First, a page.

It’s easy to list off the inspiration and influences from literature and movies on role playing games. Historically there are lists and appendixes dedicated just to this. The newly released (and excellent by the way) Pathfinder Game Mastery Guide has an updated version of a similar Appendix in the AD&D 1st Edition Dungeon Master’s Guide. While I can certainly find my influences on this and other lists, there is another influence that is often ignored and that personally had a huge impact of me and my style of game mastering and storytelling, comic books!
For the longest time comic books were my parallel passion alongside RPGs. I actually began reading comics long before I even picked up dice and they were a big influence in my life. Not until recently did I (mostly) give up comic books. I still purchase some trade paperbacks and the only comic I still buy regularly is a game related one, Knights of the Dinner Table.
Through the years the episodic nature of comic book storytelling, the bigger than life characters, the big events, all have colored my style of gaming. The easiest connection to draw is to superhero games, because that genre dominates the comic book industry, but there are others, maybe less known series that have impacted me. Let me share those with you…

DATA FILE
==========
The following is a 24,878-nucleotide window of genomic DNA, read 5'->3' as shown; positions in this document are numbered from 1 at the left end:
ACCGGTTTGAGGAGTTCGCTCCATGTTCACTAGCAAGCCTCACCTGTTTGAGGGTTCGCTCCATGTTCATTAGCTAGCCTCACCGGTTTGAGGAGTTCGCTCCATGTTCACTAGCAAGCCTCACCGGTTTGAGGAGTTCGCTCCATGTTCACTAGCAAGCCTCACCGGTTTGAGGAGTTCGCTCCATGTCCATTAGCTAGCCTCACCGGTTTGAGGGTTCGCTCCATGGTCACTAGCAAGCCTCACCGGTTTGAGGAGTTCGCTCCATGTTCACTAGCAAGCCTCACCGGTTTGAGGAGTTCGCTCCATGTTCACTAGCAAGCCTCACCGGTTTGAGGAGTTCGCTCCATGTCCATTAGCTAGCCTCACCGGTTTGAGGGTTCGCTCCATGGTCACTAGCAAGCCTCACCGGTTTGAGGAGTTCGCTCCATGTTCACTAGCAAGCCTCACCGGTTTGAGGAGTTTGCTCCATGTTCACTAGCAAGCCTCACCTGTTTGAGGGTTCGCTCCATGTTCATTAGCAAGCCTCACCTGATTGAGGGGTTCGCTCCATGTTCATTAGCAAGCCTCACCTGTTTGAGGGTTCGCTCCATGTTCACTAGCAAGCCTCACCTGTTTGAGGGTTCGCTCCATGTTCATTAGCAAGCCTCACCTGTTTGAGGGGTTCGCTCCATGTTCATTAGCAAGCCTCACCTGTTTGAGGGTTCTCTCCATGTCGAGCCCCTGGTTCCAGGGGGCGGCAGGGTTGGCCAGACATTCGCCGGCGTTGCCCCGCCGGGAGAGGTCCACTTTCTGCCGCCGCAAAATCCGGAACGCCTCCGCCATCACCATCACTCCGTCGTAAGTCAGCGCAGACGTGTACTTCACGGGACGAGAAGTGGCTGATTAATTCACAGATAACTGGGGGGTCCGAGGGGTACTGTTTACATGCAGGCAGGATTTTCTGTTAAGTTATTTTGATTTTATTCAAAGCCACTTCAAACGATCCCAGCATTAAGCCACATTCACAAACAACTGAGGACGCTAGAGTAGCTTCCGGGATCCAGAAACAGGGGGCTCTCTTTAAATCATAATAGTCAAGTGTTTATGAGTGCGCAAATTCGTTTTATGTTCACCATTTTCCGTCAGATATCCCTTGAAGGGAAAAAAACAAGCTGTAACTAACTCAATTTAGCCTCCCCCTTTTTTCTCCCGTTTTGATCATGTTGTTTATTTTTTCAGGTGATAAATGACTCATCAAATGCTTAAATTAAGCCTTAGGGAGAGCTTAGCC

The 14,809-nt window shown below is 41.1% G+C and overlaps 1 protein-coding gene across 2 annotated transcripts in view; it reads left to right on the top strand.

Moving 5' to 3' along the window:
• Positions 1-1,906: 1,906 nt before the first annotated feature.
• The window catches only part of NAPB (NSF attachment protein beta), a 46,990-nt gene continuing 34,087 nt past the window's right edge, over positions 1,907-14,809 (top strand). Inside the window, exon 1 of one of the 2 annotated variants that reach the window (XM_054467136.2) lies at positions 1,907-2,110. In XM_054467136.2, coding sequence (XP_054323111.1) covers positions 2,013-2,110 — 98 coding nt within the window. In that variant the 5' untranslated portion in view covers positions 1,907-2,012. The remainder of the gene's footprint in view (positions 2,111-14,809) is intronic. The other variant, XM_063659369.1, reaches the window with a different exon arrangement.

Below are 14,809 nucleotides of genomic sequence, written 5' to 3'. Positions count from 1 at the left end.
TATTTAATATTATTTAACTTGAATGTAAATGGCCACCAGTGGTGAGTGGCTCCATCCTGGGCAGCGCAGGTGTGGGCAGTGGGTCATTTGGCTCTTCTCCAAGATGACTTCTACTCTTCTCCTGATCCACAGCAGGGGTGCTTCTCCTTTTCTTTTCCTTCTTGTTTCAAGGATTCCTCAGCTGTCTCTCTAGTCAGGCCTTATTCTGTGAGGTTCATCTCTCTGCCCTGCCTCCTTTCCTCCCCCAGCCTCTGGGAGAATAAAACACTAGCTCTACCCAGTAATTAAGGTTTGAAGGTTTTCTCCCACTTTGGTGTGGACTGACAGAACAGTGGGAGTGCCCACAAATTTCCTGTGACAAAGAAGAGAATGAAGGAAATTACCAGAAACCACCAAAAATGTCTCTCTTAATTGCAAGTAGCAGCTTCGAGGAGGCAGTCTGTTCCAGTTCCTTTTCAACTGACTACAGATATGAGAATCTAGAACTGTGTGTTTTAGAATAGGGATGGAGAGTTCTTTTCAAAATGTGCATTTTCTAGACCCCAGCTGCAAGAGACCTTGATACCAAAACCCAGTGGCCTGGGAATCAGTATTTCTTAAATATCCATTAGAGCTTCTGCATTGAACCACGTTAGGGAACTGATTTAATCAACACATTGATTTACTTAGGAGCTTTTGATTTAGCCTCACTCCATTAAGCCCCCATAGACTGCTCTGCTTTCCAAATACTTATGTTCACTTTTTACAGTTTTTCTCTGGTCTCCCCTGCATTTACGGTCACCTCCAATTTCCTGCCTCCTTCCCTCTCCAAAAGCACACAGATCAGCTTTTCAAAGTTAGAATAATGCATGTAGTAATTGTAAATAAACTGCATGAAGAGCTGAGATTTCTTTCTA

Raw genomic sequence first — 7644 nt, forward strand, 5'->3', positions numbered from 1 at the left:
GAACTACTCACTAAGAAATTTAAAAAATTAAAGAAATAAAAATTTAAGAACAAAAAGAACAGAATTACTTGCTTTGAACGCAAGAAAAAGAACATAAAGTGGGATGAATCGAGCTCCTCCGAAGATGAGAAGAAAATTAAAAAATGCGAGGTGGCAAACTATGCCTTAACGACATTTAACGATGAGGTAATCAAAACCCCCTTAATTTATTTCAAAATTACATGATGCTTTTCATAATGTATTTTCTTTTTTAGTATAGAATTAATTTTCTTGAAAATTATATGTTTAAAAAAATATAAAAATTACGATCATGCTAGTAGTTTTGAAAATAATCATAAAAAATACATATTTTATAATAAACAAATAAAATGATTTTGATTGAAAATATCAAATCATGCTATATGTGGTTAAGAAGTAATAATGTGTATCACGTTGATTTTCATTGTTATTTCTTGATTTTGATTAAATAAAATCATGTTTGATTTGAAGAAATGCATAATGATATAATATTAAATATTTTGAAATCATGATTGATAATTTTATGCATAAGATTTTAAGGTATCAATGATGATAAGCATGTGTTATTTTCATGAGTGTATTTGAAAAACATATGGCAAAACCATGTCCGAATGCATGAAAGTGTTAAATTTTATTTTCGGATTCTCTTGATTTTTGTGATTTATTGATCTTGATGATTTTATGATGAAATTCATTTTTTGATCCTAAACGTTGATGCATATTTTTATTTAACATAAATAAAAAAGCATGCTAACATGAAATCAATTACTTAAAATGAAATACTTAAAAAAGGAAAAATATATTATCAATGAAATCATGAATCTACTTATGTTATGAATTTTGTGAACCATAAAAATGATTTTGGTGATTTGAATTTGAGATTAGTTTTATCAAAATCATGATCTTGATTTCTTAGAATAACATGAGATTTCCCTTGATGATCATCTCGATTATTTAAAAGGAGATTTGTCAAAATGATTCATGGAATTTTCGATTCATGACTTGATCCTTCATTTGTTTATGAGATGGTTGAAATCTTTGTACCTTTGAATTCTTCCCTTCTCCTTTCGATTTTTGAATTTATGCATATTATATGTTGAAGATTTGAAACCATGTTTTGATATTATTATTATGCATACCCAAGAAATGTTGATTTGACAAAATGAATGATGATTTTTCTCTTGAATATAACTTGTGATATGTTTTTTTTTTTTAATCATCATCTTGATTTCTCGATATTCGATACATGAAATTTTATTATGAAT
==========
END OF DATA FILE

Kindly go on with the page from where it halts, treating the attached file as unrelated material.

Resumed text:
As a predominantly fantasy RPG gamer it must come as no surprise that some fantasy comic books appear on this list. Perhaps the best known fantasy comic is Conan, formerly published by Marvel Comics and currently by Dark Horse. Conan the Barbarian and Savage Sword of Conan are probably the best known, but I must admit that Conan the King and Red Sonja were a much bigger influences. The nuances and details of Conan and his family while he is King of Aquilonia and the strong female portrayed in Red Sonja made their way to my games via different NPCS and plots. I even based an important NPC on my long running D&D campaign on Sonja.